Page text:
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From "Carsten Ziegeler (JIRA)" <j...@apache.org>
Subject [jira] [Commented] (FELIX-5749) Allow to use components that depend on optional imports
Date Wed, 22 Nov 2017 08:36:00 GMT

    [ https://issues.apache.org/jira/browse/FELIX-5749?page=com.atlassian.jira.plugin.system.issuetabpanels:comment-tabpanel&focusedCommentId=16262147#comment-16262147

Carsten Ziegeler commented on FELIX-5749:

Let's do this step by step. First let's recheck what really happens in this case. Afaik, it
works exactly as Neil outlined, but let's verify this.
Once we're there, let's see what the problem is and how to solve this. In general, if we want
to do something about the logging then the DS impl needs to distinguish this optionality case
from a real class loading error. In addition we have to verify this against the spec. But
again, let's verify the current behaviour first

> Allow to use components that depend on optional imports
> -------------------------------------------------------
>                 Key: FELIX-5749
>                 URL: https://issues.apache.org/jira/browse/FELIX-5749
>             Project: Felix
>          Issue Type: New Feature
>    Affects Versions: scr-2.0.12
>            Reporter: Christian Schneider
> When desigining the scope of a bundle you sometimes have an optional part that could
be externalized into its own bundle but you decide to keep it in your bundle to limit the
number of bundles. In this case you have to use an optional import and make sure the code
that depends on this import only runs when this import is wired. This code is often quite
awkward and often also buggy.
> We discussed on osgi-dev that you can make such code a lot simpler to write by using
> This is how the code would look like:
> You externalize the code that depends on the optional import into one or more components.
These components offer a service interface that is not dependent on the optional import. Inside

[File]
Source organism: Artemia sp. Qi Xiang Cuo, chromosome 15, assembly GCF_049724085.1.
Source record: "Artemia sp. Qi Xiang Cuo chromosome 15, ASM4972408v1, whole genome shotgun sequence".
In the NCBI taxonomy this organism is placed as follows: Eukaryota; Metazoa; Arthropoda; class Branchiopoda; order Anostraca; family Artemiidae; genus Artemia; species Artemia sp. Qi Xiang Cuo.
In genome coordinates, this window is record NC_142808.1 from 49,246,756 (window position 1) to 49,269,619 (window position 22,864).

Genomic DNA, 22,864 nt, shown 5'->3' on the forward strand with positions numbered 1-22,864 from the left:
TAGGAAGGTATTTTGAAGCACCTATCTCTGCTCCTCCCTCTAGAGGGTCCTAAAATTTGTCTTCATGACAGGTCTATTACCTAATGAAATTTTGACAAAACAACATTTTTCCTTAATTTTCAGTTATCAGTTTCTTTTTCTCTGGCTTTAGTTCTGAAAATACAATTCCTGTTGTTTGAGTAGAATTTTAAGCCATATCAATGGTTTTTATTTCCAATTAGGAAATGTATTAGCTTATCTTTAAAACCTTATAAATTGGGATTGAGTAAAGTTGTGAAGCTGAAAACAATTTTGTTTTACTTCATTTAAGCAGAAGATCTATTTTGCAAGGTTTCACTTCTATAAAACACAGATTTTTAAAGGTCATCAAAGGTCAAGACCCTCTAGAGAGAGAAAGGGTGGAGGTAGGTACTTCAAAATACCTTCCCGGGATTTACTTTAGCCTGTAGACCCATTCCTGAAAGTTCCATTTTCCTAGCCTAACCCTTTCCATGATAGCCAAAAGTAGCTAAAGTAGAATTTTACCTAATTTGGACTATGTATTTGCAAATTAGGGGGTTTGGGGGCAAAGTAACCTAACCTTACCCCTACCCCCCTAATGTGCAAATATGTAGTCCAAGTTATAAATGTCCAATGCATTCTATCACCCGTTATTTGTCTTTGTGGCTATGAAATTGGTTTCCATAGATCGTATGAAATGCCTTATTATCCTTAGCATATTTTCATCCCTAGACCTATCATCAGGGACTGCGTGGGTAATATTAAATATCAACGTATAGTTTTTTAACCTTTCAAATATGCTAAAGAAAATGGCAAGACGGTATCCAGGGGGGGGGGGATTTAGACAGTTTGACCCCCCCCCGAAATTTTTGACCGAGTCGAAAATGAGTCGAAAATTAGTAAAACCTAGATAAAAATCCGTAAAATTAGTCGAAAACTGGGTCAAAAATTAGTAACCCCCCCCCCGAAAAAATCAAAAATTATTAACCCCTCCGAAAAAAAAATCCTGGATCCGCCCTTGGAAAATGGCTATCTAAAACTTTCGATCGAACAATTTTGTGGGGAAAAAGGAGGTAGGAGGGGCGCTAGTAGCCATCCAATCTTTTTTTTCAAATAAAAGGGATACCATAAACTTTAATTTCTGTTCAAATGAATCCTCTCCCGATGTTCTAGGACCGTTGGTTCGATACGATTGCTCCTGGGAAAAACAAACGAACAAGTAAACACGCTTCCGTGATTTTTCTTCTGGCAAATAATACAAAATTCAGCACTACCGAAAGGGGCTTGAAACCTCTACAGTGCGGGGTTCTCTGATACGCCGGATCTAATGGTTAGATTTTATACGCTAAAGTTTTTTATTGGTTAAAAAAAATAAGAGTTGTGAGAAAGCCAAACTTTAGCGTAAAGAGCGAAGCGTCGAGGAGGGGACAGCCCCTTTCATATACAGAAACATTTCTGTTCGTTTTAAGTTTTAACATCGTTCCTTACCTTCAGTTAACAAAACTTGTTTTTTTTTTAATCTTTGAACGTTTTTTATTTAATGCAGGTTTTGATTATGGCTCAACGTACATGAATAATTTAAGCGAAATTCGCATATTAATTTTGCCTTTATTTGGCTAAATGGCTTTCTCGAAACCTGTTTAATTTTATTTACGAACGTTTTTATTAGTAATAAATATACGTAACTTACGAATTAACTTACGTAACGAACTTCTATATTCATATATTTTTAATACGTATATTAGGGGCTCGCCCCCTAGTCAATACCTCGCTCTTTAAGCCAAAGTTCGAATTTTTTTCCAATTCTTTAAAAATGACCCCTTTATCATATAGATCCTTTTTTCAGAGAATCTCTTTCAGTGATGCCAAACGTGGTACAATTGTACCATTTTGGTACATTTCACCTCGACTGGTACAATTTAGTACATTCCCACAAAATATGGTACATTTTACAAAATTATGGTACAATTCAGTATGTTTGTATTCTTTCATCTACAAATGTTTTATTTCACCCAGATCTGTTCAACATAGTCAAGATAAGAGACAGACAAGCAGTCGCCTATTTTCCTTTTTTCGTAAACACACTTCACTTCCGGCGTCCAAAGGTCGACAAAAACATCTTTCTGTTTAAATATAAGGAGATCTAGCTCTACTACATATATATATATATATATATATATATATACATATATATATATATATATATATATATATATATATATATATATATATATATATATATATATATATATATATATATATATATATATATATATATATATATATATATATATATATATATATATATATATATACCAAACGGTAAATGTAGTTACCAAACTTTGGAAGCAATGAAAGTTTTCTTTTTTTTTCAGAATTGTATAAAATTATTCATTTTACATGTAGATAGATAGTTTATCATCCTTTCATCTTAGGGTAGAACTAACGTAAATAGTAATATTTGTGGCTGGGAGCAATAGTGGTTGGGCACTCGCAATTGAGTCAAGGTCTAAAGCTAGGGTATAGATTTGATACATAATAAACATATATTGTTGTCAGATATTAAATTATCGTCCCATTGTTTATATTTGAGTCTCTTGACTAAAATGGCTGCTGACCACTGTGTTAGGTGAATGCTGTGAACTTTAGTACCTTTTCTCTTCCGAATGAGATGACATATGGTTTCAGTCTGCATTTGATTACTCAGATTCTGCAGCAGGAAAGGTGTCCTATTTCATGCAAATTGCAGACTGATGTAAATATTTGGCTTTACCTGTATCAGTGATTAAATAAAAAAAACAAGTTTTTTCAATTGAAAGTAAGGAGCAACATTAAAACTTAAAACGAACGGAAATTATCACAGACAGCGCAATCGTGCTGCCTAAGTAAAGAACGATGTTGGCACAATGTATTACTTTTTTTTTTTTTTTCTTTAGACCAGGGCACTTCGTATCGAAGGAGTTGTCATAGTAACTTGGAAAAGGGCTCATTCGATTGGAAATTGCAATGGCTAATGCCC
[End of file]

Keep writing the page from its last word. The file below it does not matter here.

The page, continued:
the component you can work freely with the optional packages. You have to make sure this component
is disabled by default. Then you write a "starter" component that enables the component if
the package is available.
> I think scr could support such "optional" components without the disabled trick. We could
load the component class and if it fails disable the component. If it works we enable it.

> So if the package is wired later and we get a refresh this approach would activate the
component without any additional effort from the developer side.
> ----
> Below I am copying a snippet from Ray that details what they did.
> Given your component which has the optional import package (doesn't matter how it's used):
> import com.liferay.demo.foo.Foo; // The optional package
> @Component(
>     enabled = false // disable by default so DS ignores it
> )
> public class OptionalPackageConsumer implements Foo {...}
> Make sure the component is disabled by default. This will prevent SCR from classloading
the component class.
> Second, you construct a "starter" component who's job it is to check for the available
> @Component
> public class OptionalPackageConsumerStarter {
>    @Activate
>     void activate(ComponentContext componentContext) {
>         try {
>             Class.forName(com.liferay.demo.foo.Foo.class.getName());
>             componentContext.enableComponent(OptionalPackageConsumer.class.getName());
>         }
>         catch (Throwable t) {
>             _log.warn("Could not find {}", t.getMessage());
>         }
>     }
> }

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